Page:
Wednesday, February 29, 2012

Photo Optimization

Photo Optimization

Photo Optimization is necessary to allow a web page to load in the shortest amount of time possible. Fast loading time require small files. This article discusses the methods used for photo optimization.

In an ideal world, a web designer could use the highest quality photos and have the webpage download lightening fast. Fast loading requires small file sizes for pictures. Unfortunately, there is a trade off between picture quality and file size.

Web surfers are a notoriously impatient bunch. If a website takes too long to load, they will just click away and never come back.

Computer monitors can only display images at 72dpi (dots per inch). So the first step in photo optimization is to reduce the resolution to 72 dpi. Large picture can be sliced up into smaller ones and the put back together on the web page. Each piece will be a very small file and together will load in a fraction of the time a single image file would load.

Most graphic files contain information about the color palette of the image. This information is usually unnecessary for displaying on the web. Many graphic programs included the ability to “Save for the web”. This option discards all of the unnecessary information in the file without any loss of picture quality.

Another method that appears to speed up load time is to use either the GIF or PNG interlaced or the JPEG progressive property. Both of these properties allow the picture to load gradually as first a blurry image that becomes sharper and clearer. In reality the picture actually loads a fraction of a second slower than the regular formats do but it appears to load faster the site visitor.

Width and Height IMG Attributes

The HTML <IMG> tag tells the web browser to create a specific sized box to hold the graphic. That way the browser can continue loading the rest of the web page while the graphic file is downloading. If you don’t put the width and height attributes, the web browser must pause until the images is downloaded before it can load the rest of the page.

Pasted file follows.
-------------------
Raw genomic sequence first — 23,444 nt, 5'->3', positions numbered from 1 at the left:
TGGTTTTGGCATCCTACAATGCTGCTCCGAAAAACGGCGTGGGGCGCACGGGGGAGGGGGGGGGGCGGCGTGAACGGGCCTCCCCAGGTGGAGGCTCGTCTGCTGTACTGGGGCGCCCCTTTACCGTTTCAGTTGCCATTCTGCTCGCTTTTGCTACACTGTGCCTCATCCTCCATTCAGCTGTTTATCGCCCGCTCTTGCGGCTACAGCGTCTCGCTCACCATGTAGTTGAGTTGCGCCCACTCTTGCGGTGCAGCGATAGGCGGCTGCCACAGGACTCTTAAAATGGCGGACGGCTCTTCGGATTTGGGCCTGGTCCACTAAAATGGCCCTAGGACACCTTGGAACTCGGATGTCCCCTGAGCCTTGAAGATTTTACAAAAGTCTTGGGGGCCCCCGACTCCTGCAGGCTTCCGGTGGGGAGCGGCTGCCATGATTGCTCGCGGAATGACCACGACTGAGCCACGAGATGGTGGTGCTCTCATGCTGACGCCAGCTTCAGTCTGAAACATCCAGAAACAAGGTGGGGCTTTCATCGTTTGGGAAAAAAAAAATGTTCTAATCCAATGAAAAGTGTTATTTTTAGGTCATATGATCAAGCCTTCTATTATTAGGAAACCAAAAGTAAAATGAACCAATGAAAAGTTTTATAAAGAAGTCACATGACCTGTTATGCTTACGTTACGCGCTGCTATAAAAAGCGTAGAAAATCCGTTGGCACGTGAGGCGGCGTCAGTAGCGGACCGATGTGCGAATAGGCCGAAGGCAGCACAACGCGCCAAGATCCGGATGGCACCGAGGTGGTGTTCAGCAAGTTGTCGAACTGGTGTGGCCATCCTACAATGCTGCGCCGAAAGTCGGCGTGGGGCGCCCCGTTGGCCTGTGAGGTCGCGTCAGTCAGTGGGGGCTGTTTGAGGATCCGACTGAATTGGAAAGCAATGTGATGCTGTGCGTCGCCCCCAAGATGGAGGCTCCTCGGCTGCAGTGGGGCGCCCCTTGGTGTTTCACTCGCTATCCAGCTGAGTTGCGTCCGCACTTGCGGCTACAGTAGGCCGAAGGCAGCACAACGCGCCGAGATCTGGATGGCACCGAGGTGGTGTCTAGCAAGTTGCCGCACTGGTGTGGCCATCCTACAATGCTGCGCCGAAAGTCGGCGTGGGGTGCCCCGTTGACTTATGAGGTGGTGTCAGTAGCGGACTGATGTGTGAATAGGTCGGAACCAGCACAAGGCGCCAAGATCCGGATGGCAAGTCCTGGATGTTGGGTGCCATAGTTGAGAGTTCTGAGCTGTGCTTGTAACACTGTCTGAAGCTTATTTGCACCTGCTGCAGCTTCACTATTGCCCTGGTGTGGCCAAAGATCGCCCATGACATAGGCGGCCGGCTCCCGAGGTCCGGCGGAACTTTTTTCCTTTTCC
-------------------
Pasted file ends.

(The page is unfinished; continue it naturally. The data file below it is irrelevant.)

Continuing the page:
How Many Images should you use?

Some web designers use images for everything. While it may look good, it will definitely slow down the speed of the page loading. Page loading speed in the sum of the HTML file plus the size of all of the embedded files. Images constitute more than 50% of the download time.

Using fewer images will speed download time and just may keep a visitor from bailing through impatience.

Photo Quality

Photo quality is determined by the clarity, color purity and detail of a photo. Use a graphic editor to remove noise and other unwanted features. Most editors allow you to correct red-eye and sharpen edges to improve clarity.

Professional editors like Fireworks or Photoshop will let you change the background, adjust the color levels and do almost anything else you want to do to the photo.

You can also use a thumbnail on the webpage that links to a larger and higher resolution version of the image so that people who want to can view it.

Photo Optimization Guidelines

The following suggestions will allow you to optimize your photos for fast download times without sacrificing picture quality:
  • Change the resolution of all images to 72dpi.
  • Convert graphic text into stylized text.
  • Crop the images to the actual size needed.
  • Minimize color depth when it’s not necessary for quality.
  • Specify the actual width and height of all images.
  • Use thumbnails where appropriate.

Bottom Line – Graphics should enhance the content of a web page except in that rare occurrence where the images are the content. In either case, you need to optimize photos and other graphic files to allow for the fastest downloading time possible for the web page otherwise you risk losing the visitor forever.

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